In sum, Act 663 has largely ensured that the required policy, as well as processes and procedures aimed at ensuring that value for money is achieved in the country’s public procurement practice, are in place to facilitate the performance of critical procurement functions by the procurement entities.

The abiding strength and significance of Act 663 is that it provides a legal reference point, a baseline for public procurement practice in Ghana. It is the legal standard by which the conduct of public procurement practice may be evaluated and judged.  

Despite the strengths of the procurement regulatory regime as enumerated above, Ghana’s public procurement is also saddled with weaknesses. Two main weaknesses in Ghana’s public procurement practice have been identified by commentators and critics.

These are i) Non-compliance by procurement entities and the PPA with Act 663 and ii) The inherent weaknesses of some public procurement rules and regulations.
i) Non-compliance by procurement entities and the PPA with Act 663

One of the ways and means for ascertaining compliance with the procurement law is through a statutory audit of the procurement activities of public procurement entities. For example, the Ghana Audit Service conducts annual audit exercises at various procurement entities.

The audits are to ascertain the extent of compliance with the country’s procurement laws and other relevant regulations by the procurement entities. The Auditor General’s reports have revealed situations where Act 663 has not been complied with when public procurement was undertaken.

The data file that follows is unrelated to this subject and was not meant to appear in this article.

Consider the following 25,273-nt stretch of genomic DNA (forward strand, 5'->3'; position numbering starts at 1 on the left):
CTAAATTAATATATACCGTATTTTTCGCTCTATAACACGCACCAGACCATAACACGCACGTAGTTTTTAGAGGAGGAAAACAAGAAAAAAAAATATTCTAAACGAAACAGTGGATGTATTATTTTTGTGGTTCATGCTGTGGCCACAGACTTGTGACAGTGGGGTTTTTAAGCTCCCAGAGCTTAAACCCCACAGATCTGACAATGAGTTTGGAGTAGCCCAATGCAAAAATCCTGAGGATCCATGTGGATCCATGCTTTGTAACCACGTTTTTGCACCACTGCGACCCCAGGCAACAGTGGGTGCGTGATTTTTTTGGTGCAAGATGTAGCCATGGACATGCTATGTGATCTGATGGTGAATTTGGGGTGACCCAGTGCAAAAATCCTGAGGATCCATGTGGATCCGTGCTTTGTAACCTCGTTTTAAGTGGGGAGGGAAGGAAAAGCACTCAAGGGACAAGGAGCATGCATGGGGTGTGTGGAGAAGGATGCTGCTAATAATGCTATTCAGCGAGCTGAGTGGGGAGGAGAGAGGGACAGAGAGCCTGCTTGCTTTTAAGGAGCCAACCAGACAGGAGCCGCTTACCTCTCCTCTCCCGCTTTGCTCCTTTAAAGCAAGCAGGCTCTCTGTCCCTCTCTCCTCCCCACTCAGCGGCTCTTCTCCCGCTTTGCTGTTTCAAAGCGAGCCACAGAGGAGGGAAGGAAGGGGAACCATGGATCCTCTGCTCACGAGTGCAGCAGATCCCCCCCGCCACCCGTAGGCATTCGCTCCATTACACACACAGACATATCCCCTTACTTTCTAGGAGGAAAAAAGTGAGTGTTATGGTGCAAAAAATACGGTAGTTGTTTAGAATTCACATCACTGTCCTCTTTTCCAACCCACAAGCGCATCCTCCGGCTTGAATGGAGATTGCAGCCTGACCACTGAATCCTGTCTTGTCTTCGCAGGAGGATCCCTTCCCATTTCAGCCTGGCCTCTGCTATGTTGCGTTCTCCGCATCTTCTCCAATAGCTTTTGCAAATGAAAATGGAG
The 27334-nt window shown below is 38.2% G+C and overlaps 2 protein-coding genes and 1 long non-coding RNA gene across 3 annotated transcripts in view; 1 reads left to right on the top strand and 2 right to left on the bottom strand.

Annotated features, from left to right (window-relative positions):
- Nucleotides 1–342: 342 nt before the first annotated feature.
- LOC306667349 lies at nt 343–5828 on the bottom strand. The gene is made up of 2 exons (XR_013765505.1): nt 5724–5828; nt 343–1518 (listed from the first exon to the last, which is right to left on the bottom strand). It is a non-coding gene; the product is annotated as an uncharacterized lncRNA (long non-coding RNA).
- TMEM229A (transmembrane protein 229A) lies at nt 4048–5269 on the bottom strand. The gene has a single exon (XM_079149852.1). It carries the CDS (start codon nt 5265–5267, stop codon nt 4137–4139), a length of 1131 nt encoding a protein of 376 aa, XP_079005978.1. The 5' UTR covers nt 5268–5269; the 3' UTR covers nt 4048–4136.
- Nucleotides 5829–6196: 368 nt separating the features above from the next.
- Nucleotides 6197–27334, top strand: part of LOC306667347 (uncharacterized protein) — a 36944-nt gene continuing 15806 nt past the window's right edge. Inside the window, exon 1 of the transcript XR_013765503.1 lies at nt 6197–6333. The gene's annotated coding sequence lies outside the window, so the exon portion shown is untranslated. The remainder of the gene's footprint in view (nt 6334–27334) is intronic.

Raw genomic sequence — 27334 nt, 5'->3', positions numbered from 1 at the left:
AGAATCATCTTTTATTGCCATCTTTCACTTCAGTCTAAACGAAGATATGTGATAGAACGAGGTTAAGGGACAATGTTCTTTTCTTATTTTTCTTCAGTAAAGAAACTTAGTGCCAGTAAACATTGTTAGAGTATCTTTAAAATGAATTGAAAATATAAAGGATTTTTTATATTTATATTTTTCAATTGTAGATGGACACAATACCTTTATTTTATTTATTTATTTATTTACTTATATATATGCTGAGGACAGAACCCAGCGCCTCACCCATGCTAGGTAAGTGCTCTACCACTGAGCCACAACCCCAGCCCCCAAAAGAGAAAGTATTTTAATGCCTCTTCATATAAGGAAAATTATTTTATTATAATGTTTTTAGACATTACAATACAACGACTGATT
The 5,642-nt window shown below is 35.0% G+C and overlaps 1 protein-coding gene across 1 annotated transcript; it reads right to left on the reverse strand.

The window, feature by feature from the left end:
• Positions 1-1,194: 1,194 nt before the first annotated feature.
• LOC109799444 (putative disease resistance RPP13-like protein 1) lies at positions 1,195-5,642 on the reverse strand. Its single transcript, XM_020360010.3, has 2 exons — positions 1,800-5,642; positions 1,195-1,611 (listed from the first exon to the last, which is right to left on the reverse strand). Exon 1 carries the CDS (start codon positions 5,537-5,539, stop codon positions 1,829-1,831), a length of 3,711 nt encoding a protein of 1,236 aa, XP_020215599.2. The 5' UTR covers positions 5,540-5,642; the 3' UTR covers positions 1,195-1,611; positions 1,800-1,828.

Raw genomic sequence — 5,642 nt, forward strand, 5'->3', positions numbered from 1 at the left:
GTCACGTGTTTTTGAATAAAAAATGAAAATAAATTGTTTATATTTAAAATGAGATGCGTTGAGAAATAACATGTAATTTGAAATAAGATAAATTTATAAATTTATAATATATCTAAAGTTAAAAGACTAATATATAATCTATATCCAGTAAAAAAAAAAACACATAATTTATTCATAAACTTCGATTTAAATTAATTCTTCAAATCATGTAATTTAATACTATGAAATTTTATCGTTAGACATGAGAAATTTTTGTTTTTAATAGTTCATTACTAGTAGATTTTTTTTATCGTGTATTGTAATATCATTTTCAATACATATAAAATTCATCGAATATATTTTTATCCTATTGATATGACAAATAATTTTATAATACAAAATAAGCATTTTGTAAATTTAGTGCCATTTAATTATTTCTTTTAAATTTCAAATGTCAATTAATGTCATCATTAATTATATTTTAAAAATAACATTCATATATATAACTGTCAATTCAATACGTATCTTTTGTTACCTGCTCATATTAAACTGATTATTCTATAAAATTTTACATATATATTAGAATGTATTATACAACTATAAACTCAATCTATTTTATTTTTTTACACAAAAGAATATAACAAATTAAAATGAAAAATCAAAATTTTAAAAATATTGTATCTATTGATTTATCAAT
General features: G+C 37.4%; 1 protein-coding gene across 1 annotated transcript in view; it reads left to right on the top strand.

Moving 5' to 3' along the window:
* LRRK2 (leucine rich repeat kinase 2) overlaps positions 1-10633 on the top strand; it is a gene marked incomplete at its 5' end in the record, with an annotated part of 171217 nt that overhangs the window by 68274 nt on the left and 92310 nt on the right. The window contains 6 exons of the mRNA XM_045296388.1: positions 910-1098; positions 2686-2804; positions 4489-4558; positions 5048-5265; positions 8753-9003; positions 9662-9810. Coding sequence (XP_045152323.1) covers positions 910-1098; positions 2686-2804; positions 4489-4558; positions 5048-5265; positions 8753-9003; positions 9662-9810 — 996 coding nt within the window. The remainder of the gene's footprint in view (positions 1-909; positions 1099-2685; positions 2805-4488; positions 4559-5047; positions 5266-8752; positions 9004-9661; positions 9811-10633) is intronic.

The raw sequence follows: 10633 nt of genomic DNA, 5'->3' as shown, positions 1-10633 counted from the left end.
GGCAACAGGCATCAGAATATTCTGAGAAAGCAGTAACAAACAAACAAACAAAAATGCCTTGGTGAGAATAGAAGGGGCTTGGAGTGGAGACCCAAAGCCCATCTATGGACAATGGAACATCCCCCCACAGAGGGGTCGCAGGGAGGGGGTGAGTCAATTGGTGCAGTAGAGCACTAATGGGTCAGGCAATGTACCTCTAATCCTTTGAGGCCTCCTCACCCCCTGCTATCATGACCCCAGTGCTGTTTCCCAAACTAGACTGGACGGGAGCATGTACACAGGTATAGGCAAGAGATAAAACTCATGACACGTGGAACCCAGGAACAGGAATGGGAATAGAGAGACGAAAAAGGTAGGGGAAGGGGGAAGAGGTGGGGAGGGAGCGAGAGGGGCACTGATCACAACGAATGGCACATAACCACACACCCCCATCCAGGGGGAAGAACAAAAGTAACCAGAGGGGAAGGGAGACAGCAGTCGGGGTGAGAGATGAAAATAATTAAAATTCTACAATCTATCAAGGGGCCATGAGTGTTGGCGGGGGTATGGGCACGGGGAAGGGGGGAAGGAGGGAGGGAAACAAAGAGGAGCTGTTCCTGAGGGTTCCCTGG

For example, the Auditor-General’s reports from 2014 to 2022 reported that some procurement entities had utilised the single-source method without the approval of the Board of the PPA. This irregularity had resulted in significant financial cost to the state.

The findings of financial loss to the state due to the use of the single-source method instead of competitive tendering are not surprising, as many writers have highlighted possible negative consequences of this public procurement option.


Investigations conducted by the Commission on Human Rights and Administrative Justice (CHRAJ) revealed that the PPA had, on occasion, overlooked the provisions of Act 663 when granting approval to the procurement entities for the utilisation of the restricted tendering methods.

The PPA has also, in certain situations, approved procurement entities to utilise the single-source method without meeting the preconditions required by the Act for the utilisation of the method.


 The procurement entities, on their part, have more often than not failed to comply with the provisions of the Act, when they apply to the PPA for approval to utilise the single-source and restricted tendering methods.

Both the PPA and the procurement entities seem to enjoy the sweet forbidden fruit of non-compliance with Act 663, and thereby indulge with glee in the sweet sin against Ghana’s public procurement regulation without paying the price.

The provisions in Act 663 are not to be treated as “mere suggestions”, which public procurement practitioners may choose to follow and ignore whimsically, given the important role that public procurement of goods, works, and services play in the economic life and welfare of Ghanaians.

ii)The inherent weaknesses of some public procurement rules and regulations


As was noted there are inherent weaknesses in some public procurement rules and regulations in Ghana’s public procurement regime. For example, there is no provision in Act 663 for the procurement entity to publish a public notice before utilising the restricted tendering method. This situation does not make it possible for the public to comment on, or make an offer for the procurement opportunity.